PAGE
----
“The hotel industry plays a very important role in this city, and we rely on the work that you do,” CLUE Board Member, Vivian Rothstein, told workers after they shared their testimonies. “Santa Monica prides itself on being progressive, and the city as a whole needs to know about this.”
“These worker stories are a call to action,” said Saba Waheed, Director of the UCLA Labor Center. “The city should investigate the claims we heard today about the violence and retaliation. Over the decades, Santa Monica has led the nation to pass policy to protect workers for exactly moments like this. Let’s amplify the strength of the city and its laws and protect the most vulnerable workers.”
“Because of Santa Monica, there are laws across other parts of Los Angeles county against the mistreatment, violence, and exploitation you have faced,” said former Los Angeles City councilmember, Mike Bonin. “This community and union have fought together to win those laws. But laws don’t change reality, they only change what’s possible. We need to insist on their enforcement. It has to be done insistently and relentlessly.”
Hotel workers across many Santa Monica hotels are in an ongoing labor dispute with hotels as they seek better wages and working conditions in what has become the largest hotel worker strike in modern history. On October 23, the use of migrant labor at struck hotels compelled Los Angeles County District Attorney George Gascón to launch an investigation into potential violations by hotels and their subcontractors.
Following the Truth Commission, UNITE HERE Local 11 sent Los Angeles City Attorney Sloann a letter urging the city to further investigate possible violations of Santa Monica laws at hotels that brought in replacement migrant workers.
Anaheim, CA: Hundreds of room attendants, cooks, dishwashers, bellmen and other hotel classifications walked out on strike at the Hilton Anaheim this morning. The walkout comes as the JAMZ Bid Challenge 2023 Cheerleading Competition is taking place.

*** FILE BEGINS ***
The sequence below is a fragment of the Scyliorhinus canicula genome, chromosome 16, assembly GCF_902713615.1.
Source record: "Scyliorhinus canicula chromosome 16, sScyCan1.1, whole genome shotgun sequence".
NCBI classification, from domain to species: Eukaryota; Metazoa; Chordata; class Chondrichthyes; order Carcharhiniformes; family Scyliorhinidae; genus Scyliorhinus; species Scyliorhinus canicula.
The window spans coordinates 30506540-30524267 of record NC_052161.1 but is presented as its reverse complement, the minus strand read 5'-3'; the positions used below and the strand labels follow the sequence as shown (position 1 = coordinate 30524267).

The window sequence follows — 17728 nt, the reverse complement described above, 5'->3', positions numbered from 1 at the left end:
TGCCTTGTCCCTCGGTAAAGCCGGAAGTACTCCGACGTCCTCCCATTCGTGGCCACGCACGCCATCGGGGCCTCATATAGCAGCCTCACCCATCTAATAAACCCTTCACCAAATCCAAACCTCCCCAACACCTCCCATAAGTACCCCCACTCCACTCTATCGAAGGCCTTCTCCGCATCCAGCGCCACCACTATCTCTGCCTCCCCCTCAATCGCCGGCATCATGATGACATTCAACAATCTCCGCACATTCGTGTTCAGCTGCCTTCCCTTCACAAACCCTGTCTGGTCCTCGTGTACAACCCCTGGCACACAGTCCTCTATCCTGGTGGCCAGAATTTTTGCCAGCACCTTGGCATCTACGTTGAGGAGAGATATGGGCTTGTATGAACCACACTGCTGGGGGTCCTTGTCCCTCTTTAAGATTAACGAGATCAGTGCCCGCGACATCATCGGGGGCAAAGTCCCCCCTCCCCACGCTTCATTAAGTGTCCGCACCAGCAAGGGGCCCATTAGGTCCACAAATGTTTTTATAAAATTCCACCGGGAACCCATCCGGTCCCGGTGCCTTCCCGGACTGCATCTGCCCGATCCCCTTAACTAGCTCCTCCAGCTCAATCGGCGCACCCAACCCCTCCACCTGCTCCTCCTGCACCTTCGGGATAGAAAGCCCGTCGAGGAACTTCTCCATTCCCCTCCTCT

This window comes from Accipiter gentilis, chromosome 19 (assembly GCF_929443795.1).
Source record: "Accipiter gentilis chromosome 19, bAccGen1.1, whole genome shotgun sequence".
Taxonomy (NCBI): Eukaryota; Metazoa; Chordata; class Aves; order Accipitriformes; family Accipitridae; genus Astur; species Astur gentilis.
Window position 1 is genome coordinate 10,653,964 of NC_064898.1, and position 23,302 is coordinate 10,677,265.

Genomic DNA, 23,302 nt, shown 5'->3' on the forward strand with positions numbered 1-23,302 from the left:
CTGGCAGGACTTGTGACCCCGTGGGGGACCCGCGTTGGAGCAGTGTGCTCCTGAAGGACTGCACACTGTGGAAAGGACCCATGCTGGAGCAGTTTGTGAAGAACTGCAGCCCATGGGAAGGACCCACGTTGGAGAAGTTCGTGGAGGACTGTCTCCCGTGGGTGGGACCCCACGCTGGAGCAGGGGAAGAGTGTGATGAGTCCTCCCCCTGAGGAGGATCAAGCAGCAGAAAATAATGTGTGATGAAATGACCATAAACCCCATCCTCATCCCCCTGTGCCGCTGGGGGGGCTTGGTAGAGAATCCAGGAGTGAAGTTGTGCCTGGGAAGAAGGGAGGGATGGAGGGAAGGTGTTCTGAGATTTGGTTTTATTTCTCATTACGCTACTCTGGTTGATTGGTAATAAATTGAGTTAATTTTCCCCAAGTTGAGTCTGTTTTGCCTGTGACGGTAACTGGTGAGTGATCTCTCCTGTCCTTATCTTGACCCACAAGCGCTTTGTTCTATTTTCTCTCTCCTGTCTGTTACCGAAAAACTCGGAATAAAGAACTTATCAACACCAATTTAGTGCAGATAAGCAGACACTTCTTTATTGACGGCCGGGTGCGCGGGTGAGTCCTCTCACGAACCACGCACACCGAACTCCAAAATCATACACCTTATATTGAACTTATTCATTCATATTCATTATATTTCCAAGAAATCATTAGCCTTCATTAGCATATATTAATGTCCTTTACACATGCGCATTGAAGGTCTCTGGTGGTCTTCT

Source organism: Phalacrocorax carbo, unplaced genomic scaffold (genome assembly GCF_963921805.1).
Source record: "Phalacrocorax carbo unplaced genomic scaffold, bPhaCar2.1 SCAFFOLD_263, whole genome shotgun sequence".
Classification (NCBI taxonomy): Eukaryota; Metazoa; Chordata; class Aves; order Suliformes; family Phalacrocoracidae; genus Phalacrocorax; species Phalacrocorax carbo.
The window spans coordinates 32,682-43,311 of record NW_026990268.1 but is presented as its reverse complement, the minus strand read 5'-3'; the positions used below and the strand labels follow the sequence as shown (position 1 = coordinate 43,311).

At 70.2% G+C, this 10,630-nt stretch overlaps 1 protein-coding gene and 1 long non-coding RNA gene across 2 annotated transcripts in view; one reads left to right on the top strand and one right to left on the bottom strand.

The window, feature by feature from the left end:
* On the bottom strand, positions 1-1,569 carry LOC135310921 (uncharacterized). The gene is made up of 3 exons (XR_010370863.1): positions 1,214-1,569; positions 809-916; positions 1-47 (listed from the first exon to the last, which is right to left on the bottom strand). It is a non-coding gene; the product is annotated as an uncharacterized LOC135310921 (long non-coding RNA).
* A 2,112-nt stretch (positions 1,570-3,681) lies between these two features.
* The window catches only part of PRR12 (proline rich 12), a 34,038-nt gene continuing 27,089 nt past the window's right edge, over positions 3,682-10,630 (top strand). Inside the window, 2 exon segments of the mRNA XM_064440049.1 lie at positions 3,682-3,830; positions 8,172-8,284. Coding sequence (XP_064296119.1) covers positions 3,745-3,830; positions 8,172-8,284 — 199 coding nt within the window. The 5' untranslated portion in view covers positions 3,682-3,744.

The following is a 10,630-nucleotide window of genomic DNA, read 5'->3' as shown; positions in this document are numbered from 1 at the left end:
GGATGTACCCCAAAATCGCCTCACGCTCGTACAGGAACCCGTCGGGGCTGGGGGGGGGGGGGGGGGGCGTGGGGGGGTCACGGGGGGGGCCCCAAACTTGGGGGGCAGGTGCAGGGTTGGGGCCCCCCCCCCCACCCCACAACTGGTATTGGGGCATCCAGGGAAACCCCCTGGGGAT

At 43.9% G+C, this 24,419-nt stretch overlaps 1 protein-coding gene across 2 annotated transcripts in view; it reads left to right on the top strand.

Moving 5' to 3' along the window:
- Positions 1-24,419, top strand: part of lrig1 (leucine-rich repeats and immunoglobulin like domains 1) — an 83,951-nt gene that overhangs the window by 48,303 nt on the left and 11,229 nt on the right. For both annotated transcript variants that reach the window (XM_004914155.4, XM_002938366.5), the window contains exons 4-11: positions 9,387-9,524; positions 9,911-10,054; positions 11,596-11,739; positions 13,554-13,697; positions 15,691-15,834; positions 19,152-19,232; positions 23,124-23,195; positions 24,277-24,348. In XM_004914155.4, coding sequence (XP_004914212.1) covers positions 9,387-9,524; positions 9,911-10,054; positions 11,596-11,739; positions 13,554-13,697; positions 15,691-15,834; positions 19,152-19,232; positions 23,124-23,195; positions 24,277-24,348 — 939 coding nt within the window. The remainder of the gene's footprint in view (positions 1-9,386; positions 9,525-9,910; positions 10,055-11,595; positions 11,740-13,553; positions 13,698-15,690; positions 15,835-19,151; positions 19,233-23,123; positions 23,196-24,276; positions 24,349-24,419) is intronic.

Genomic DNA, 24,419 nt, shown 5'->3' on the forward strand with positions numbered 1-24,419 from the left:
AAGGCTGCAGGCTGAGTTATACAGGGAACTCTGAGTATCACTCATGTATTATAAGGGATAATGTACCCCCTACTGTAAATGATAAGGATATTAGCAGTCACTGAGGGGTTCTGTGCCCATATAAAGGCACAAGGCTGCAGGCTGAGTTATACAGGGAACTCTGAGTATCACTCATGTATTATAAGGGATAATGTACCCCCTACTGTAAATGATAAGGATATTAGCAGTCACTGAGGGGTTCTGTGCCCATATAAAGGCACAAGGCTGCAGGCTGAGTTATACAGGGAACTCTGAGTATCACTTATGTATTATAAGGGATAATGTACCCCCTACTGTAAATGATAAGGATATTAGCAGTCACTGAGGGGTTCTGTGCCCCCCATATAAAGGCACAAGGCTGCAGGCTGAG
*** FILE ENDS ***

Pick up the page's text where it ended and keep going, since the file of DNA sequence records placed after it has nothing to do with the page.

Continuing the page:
Included in their contract demands since early July are humane staffing levels, wages that keep up with the rising cost of housing, better pension, and affordable healthcare.
Hilton workers hope to inform the public about the severe understaffing levels and burdensome workloads they have faced since the pandemic. Hotels across the region, including the Hilton Anaheim, eliminated automatic daily room cleaning and as a result workloads have worsened. Additionally, hotels have refused to bring back enough staff since the pandemic, leaving hotel workers forced to sometimes do the work of two or three people.
Elizabeth Galindo, housekeeper of six years at the Hilton Anaheim said “I am striking because I rush from room to room trying to keep up with the heavy workload of dusting, making the beds, vacuuming and washing, so I can give our paying guests the best service possible. The hotel has made it extremely difficult because since the pandemic, they have failed to bring back enough staff.”
While most hotels operated by large chains have remained opposed in response to workers’ demands for living wages, there have been some breakthroughs. Most recently, the Loews Hollywood Hotel and the Laguna Cliffs Marriott reached tentative agreements with their respective workers, making them the third and fourth hotels to do so, following the lead of the Biltmore Los Angeles and Westin Bonaventure.
“The hotel owners continue to take advantage of the pandemic,” said Kurt Petersen, Co-President of UNITE HERE Local 11. “The billions in pandemic relief that they got wasn’t enough. They made the jobs harder when they eliminated daily room cleaning, and they have failed to staff the hotels at pre-pandemic levels, forcing more work onto fewer people. Their greed knows no bounds.”